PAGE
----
“The most important [commandment],” answered Jesus, “is this: ‘Hear, O Israel, the Lord our God, the Lord is one. Love the Lord your God with all your heart and with all your soul and with all your mind and with all your strength.’ The second is this: ‘Love your neighbour as yourself.’ There is no commandment greater than these.” (Mark 12: 29-31)

I have argued that the implications of changing the Church’s traditional views about same-sex relationships strikes at the heart of the Christian faith because it substitutes our own tame god for the reality of the self-revealing Lord God Almighty and because it denies the reality of sin. Even where there is an attempt to minimize the effect of these changes, they constitute a slippery slope for the Anglican Church. Like the proverbial limpet, once it has lost its grip on the rock of reality, it becomes just a piece of flotsam awash in the tide.

But what about Christian compassion? What about the Christian belief in a God who is the Author of love and its chief Practitioner – to the point of death on a cross? Christian love is often regarded as incompatible with God’s judgement. There is a contemporary view that Christian believers face a choice between worshipping an angry judgmental Old Testament God who punishes sinners and a gentle Jesus, meek and mild, who turns the other cheek. Such a caricature is entirely at variance with the record of biblical self-disclosure of both Yahweh, the Lord God Almighty of Israel and Jesus Christ His Son, the Redeemer of humankind in the New Testament. It is also incompatible with the faith of the Church from the earliest times. God’s justice and His mercy are inseparable and, we His people, are called to act in the same manner. As the prophet Micah said: “He has showed you, O man, what is good. And what does the Lord require of you? To act justly and to love mercy and to walk humbly with your God” (Micah 6:8)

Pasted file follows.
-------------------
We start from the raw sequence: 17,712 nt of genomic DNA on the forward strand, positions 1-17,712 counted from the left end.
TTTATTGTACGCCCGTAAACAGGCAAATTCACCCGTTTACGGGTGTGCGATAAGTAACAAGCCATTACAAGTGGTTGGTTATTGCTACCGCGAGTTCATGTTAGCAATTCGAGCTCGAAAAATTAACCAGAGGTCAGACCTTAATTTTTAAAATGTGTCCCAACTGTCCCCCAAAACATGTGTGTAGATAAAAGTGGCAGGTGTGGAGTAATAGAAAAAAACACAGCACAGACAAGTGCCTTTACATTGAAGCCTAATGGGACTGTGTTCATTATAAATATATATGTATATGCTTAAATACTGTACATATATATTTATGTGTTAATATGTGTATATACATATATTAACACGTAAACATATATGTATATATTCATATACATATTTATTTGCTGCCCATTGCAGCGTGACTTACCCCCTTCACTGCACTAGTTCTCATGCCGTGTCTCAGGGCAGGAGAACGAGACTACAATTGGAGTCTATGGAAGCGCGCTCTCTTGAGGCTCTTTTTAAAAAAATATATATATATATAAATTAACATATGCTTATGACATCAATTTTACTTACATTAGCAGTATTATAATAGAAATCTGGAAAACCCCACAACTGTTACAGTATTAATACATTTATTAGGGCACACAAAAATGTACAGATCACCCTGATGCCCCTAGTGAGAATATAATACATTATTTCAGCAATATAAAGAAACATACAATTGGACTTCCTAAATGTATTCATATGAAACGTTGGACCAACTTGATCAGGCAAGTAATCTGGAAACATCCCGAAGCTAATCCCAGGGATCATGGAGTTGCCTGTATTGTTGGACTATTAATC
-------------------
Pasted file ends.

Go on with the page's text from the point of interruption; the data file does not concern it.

But how does one act justly and love mercy at the same time while walking humbly with God? It is not by ignoring the law or by pretending that sin is not a reality. It is by accepting that reality and acting in love and mercy toward our fellow humans. I still remember vividly a sermon that I heard in the mid-1970s. The preacher argued that there can be no compromise on matters of God’s justice (the Old Covenant). To include mercy, justice must be completed and transcended by sacrifice (the New Covenant).

How might we apply Micah’s words and their implication of sacrifice to the same-sex issue? From the perspective of our homosexual brothers and sisters, their call to sacrifice is demonstrated by their commitment to continue to grapple with issues of conduct and faithfulness within a faith that defines acting upon their deep desires as sinful.